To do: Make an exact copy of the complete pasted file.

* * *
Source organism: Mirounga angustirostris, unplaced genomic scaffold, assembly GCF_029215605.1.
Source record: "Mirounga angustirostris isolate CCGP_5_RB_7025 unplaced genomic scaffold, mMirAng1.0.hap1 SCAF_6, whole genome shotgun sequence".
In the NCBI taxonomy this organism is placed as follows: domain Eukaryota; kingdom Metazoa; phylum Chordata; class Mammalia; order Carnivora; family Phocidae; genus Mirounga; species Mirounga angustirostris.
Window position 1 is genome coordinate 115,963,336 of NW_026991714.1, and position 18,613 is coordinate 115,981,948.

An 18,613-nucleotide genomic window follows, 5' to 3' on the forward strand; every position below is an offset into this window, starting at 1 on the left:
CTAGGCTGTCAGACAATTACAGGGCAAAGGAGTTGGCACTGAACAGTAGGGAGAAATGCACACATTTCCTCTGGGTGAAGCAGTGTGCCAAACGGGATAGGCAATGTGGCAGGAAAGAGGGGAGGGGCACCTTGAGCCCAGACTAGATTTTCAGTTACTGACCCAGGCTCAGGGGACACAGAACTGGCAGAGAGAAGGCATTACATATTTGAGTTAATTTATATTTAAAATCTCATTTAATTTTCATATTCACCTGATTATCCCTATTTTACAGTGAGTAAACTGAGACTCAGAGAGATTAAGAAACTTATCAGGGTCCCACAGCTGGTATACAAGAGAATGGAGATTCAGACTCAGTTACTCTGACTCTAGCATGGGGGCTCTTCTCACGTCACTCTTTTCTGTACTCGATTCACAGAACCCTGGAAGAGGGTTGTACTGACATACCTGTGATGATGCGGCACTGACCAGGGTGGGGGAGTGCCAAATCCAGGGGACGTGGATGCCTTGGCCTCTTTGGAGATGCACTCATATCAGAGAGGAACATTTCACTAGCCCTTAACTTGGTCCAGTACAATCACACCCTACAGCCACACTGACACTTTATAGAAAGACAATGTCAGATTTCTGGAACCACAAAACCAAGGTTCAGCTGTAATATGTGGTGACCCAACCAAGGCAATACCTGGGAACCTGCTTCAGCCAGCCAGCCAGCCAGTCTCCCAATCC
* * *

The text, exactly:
Source organism: Mirounga angustirostris, unplaced genomic scaffold, assembly GCF_029215605.1.
Source record: "Mirounga angustirostris isolate CCGP_5_RB_7025 unplaced genomic scaffold, mMirAng1.0.hap1 SCAF_6, whole genome shotgun sequence".
In the NCBI taxonomy this organism is placed as follows: domain Eukaryota; kingdom Metazoa; phylum Chordata; class Mammalia; order Carnivora; family Phocidae; genus Mirounga; species Mirounga angustirostris.
Window position 1 is genome coordinate 115,963,336 of NW_026991714.1, and position 18,613 is coordinate 115,981,948.

An 18,613-nucleotide genomic window follows, 5' to 3' on the forward strand; every position below is an offset into this window, starting at 1 on the left:
CTAGGCTGTCAGACAATTACAGGGCAAAGGAGTTGGCACTGAACAGTAGGGAGAAATGCACACATTTCCTCTGGGTGAAGCAGTGTGCCAAACGGGATAGGCAATGTGGCAGGAAAGAGGGGAGGGGCACCTTGAGCCCAGACTAGATTTTCAGTTACTGACCCAGGCTCAGGGGACACAGAACTGGCAGAGAGAAGGCATTACATATTTGAGTTAATTTATATTTAAAATCTCATTTAATTTTCATATTCACCTGATTATCCCTATTTTACAGTGAGTAAACTGAGACTCAGAGAGATTAAGAAACTTATCAGGGTCCCACAGCTGGTATACAAGAGAATGGAGATTCAGACTCAGTTACTCTGACTCTAGCATGGGGGCTCTTCTCACGTCACTCTTTTCTGTACTCGATTCACAGAACCCTGGAAGAGGGTTGTACTGACATACCTGTGATGATGCGGCACTGACCAGGGTGGGGGAGTGCCAAATCCAGGGGACGTGGATGCCTTGGCCTCTTTGGAGATGCACTCATATCAGAGAGGAACATTTCACTAGCCCTTAACTTGGTCCAGTACAATCACACCCTACAGCCACACTGACACTTTATAGAAAGACAATGTCAGATTTCTGGAACCACAAAACCAAGGTTCAGCTGTAATATGTGGTGACCCAACCAAGGCAATACCTGGGAACCTGCTTCAGCCAGCCAGCCAGCCAGTCTCCCAATCC